What’s next for the Ukrainian spirits market?
It’s an exciting time for the spirits industry in Ukraine, with talk that the country could become the ‘new Poland’. Tom Bruce-Gardyne speaks to brand owners about their plans.
*This feature was originally published in the April 2021 issue of The Spirits Business
The Ukrainian flag is a simple affair – a band of blue over a band of yellow signifying fields of wheat and the sky above.
This was the historic bread basket of Russia, and what wasn’t baked into bread was brewed into beer or distilled into horilka, the Ukrainian word for strong spirits. While there are endless variations of horilka based on various infusions, as well as a whole sub‐category of samohon, or moonshine, we are essentially talking about vodka.
Today, domestic vodka accounts for 72% of Ukraine’s spirits market, according to Nemiroff, which delivered global sales of 5.05 million cases in 2020.
On 12 November 2020, Nemiroff officially became Ukraine’s first private firm in modern times to acquire its own distillery. After decades of state monopoly on alcohol production, the government relaxed the rules in 2020, allowing Nemiroff to buy the Nemyriv distillery for UAH55m (US$1.9m).
“It was quite an emotional moment for the brand,” recalls Nemiroff CEO Yuriy Sorochynskiy. It reconnected the company to its roots and means “we will now be able to control the whole process, which is very important for quality”, he says. “There’s also the economics because when you have a state monopoly, the price is higher, so we can now be more competitive.”
Nemiroff claims to be the number three vodka in global travel retail – by far the worst hit sector during the pandemic. “We saw a huge negative impact on our sales in duty free,” says Sorochynskiy. “Of course, 2020 was a very turbulent year, but overall, our volumes increased.”
Sales grew in Ukraine, where vodka is traditionally drunk at home with the evening meal. During the first wave of Covid‐19, bars and restaurants were closed for a couple of months until mid‐May, and there have been periodic restrictions since, but it seems the country’s on‐trade got off relatively lightly.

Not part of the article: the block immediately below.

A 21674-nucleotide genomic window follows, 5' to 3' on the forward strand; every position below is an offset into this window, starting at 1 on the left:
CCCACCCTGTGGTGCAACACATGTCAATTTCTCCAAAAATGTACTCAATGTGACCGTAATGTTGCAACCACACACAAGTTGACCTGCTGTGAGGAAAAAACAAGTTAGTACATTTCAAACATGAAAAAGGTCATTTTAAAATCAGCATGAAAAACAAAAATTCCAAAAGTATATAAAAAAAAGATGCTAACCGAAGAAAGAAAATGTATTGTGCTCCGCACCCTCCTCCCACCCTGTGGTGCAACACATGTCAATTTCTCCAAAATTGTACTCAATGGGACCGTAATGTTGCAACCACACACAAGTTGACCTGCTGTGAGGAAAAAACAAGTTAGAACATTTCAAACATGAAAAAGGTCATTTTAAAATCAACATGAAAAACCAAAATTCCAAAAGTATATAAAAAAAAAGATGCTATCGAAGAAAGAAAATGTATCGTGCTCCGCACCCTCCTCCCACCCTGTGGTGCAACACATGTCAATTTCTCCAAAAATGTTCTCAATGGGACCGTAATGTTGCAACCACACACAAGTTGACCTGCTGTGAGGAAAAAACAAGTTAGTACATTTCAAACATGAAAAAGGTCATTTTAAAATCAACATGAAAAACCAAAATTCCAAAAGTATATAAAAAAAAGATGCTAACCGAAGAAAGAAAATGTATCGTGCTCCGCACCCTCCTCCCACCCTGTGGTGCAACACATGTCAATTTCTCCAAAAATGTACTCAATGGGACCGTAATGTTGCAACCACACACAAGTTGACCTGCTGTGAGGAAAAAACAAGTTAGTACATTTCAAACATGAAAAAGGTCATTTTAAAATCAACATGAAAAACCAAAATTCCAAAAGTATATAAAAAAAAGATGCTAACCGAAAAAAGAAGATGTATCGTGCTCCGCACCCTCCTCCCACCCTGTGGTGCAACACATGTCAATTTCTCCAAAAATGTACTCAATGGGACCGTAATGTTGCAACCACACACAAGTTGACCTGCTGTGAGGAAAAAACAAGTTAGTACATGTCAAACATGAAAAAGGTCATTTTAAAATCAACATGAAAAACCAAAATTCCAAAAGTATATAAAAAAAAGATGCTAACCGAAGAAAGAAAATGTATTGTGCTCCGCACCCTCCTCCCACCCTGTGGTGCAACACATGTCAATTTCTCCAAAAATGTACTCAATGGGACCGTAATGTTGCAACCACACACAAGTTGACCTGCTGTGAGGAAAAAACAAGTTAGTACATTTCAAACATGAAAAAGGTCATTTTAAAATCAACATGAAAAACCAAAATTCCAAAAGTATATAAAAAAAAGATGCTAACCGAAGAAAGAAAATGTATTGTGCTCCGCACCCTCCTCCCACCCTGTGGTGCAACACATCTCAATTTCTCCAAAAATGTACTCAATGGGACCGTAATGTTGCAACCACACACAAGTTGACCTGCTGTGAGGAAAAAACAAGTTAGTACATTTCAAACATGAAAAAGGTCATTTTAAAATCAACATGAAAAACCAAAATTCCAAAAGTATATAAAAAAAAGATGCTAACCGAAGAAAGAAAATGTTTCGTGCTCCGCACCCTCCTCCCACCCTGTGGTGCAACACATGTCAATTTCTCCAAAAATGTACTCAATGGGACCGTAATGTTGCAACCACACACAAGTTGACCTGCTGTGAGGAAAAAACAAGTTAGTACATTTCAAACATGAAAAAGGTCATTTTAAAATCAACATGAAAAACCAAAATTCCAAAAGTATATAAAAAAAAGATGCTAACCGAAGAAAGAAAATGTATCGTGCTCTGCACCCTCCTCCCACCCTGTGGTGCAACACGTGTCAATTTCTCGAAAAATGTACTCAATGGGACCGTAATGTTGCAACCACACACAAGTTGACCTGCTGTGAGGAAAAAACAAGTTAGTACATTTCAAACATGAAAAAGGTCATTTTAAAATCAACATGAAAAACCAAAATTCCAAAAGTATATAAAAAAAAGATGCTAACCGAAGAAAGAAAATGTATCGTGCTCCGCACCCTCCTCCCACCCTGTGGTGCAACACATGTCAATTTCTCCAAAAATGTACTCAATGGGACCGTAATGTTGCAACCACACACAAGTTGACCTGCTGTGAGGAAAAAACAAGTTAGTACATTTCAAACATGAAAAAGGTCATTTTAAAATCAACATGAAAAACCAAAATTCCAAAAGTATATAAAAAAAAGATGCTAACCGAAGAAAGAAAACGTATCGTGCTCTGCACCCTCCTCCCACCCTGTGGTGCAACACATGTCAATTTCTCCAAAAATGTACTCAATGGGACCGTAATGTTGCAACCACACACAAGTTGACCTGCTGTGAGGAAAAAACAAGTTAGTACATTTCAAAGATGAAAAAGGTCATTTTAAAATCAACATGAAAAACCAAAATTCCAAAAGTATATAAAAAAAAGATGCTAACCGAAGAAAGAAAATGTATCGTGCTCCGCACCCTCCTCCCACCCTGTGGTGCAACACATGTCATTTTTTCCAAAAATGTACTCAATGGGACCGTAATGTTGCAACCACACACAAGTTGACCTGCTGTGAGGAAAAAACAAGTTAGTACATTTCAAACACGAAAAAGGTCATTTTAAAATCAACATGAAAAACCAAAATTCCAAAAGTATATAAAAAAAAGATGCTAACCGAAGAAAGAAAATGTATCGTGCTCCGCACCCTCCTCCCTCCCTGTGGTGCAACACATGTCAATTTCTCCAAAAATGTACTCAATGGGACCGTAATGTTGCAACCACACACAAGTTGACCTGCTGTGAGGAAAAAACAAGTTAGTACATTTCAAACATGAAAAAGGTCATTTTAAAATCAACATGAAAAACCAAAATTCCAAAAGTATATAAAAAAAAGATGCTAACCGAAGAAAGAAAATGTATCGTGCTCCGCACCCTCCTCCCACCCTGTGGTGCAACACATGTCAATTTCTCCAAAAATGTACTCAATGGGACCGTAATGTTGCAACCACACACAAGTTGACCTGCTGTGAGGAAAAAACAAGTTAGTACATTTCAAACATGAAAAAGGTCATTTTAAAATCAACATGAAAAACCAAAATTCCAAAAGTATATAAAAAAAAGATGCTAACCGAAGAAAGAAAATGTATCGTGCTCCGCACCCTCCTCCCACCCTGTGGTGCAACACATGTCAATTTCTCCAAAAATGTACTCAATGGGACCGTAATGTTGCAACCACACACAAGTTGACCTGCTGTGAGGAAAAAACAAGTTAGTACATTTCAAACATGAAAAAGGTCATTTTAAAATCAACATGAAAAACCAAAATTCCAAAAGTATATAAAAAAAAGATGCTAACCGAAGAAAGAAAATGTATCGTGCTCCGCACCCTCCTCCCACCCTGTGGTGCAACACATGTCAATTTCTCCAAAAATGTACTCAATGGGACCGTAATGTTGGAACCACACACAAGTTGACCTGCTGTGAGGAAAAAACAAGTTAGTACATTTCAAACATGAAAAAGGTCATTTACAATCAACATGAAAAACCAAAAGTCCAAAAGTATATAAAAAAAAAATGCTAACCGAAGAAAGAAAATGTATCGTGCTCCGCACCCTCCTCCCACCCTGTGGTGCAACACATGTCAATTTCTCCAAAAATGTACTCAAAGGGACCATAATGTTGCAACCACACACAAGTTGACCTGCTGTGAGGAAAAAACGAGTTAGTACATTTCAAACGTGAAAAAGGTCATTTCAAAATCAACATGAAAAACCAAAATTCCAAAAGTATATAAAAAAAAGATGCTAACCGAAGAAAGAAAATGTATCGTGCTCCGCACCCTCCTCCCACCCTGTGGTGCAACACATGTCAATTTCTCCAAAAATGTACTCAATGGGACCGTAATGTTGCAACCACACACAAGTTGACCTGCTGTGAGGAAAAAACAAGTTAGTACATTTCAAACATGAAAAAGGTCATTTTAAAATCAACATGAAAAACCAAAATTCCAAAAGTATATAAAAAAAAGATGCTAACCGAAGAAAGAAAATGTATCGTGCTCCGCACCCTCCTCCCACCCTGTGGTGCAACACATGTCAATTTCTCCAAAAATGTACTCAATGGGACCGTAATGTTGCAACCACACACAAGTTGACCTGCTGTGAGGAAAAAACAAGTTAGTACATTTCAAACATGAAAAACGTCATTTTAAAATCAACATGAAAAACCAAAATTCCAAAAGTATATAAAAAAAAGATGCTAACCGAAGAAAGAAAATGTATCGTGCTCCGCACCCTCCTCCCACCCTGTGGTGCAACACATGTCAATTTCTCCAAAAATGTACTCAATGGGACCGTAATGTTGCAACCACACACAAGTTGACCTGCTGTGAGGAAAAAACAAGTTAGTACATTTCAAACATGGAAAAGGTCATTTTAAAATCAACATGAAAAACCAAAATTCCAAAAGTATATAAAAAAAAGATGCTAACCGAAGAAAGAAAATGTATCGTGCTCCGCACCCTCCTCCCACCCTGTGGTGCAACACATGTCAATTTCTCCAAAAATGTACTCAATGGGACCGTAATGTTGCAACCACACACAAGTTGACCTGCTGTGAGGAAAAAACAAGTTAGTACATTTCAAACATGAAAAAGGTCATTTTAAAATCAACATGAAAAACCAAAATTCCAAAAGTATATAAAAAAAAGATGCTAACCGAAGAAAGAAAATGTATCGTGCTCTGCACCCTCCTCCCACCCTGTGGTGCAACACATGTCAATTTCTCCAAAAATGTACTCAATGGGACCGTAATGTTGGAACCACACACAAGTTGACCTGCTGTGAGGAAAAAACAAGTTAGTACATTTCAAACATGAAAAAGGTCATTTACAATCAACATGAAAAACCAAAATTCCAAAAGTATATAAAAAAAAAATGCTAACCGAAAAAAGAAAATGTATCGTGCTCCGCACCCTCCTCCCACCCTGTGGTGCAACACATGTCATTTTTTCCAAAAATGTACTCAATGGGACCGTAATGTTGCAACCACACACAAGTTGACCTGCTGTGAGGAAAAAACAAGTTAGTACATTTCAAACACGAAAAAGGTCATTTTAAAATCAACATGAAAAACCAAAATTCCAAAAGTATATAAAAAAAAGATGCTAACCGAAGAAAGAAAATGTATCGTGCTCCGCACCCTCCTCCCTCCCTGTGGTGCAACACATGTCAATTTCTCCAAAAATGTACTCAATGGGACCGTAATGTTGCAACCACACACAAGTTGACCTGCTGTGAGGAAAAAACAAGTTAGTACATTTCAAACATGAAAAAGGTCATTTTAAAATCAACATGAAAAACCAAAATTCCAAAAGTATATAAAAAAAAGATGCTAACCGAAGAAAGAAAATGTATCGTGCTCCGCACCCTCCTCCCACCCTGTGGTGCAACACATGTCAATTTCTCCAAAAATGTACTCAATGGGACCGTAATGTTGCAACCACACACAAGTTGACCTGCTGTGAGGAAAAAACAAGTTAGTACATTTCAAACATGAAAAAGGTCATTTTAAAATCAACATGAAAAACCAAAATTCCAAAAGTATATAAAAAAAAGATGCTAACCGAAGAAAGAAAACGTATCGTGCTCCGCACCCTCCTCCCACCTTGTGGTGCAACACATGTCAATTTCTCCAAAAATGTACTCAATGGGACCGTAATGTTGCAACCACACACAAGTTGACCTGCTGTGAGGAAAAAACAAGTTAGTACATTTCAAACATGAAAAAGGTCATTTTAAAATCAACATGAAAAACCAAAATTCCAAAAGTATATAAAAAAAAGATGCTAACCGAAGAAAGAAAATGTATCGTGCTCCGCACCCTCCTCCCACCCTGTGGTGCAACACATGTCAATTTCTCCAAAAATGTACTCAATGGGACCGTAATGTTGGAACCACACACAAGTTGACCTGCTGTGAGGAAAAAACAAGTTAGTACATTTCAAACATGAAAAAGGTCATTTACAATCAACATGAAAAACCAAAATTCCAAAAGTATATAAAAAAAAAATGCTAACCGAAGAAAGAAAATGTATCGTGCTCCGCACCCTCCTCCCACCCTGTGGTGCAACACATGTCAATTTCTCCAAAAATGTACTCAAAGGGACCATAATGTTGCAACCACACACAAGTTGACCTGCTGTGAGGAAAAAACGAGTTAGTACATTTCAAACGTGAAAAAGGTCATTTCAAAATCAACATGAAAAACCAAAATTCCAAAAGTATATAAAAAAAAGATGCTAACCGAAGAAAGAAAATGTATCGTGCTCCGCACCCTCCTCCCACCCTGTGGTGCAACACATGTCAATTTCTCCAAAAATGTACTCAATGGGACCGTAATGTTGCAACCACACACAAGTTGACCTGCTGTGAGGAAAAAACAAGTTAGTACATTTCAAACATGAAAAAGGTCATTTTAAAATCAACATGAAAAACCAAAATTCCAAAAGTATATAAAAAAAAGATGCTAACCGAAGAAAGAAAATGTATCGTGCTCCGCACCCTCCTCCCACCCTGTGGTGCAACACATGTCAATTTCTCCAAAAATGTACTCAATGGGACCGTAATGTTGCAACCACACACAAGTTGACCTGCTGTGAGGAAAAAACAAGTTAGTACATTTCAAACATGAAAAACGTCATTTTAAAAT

“Bars did protest for ages when they were fully shut,” says Kiev‐born and London‐bred Dima Deinega, who launched his triple‐grain Dima’s Ukrainian vodka in the UK last year.
Visiting his home country in February, he found “everything was completely open, the only rule was that you had to pay for your drinks by 10pm and leave by 11”.
When it comes to the bar culture in Ukraine, it is not lacking, according to Deinega. “Some of the bars I’ve been to in Kiev are definitely better than some of the best in London,” he says. “They also have this amazing competition called Barometer, where bartenders from around the world fly into Ukraine and give masterclasses, and in that respect I’d say the cocktail culture is very Western, and it’s growing.”
He describes the country’s vodka market as “very much focused on domestic brands, most of which are very price sensitive. In Ukraine it’s very rare for people to switch vodkas; their brand loyalty is incredible.”
MINIMUM ALCOHOL PRICING
Minimum alcohol pricing has pushed the cost of the cheapest vodka to UAH92 (US$3.30) per 500ml bottle, which is about a sixth the price of a 700ml bottle of Johnnie Walker Red Label. Western spirits are quite a stretch for many Ukrainians, but they are getting closer.
“The gap between vodka and whisky is now a factor of two, whereas years ago it was a factor of 10,” says John Quinn, Tullamore Dew’s global brand ambassador, who describes Ukraine as “not a bad market for Irish whiskey, with sales probably between 120,000 and 130,000 cases”. Above that sits US whiskey, at “around 150,000 cases”, then Scotch on “about 500,000”, he reckons. “So, it’s small, but it’s growing rapidly with lots of headroom to grow from recruiting people from vodka.”
Whisky, in all its varieties, dominates imported spirits, with a 27% share, according to Mathieu Deslandes, Ballantine’s marketing director, and it grew by 24% last year.
Apparently, Ukrainians are drinking four times as much Ballantine’s as they were in 2016. “The scale of potential for Ukraine lies in two key factors,” he explains. “First, the whisky category is growing faster than any other, and… although the imported spirits market is only 6% of the total spirits market in Ukraine, we are seeing more young consumers switching from local products to imported ones.”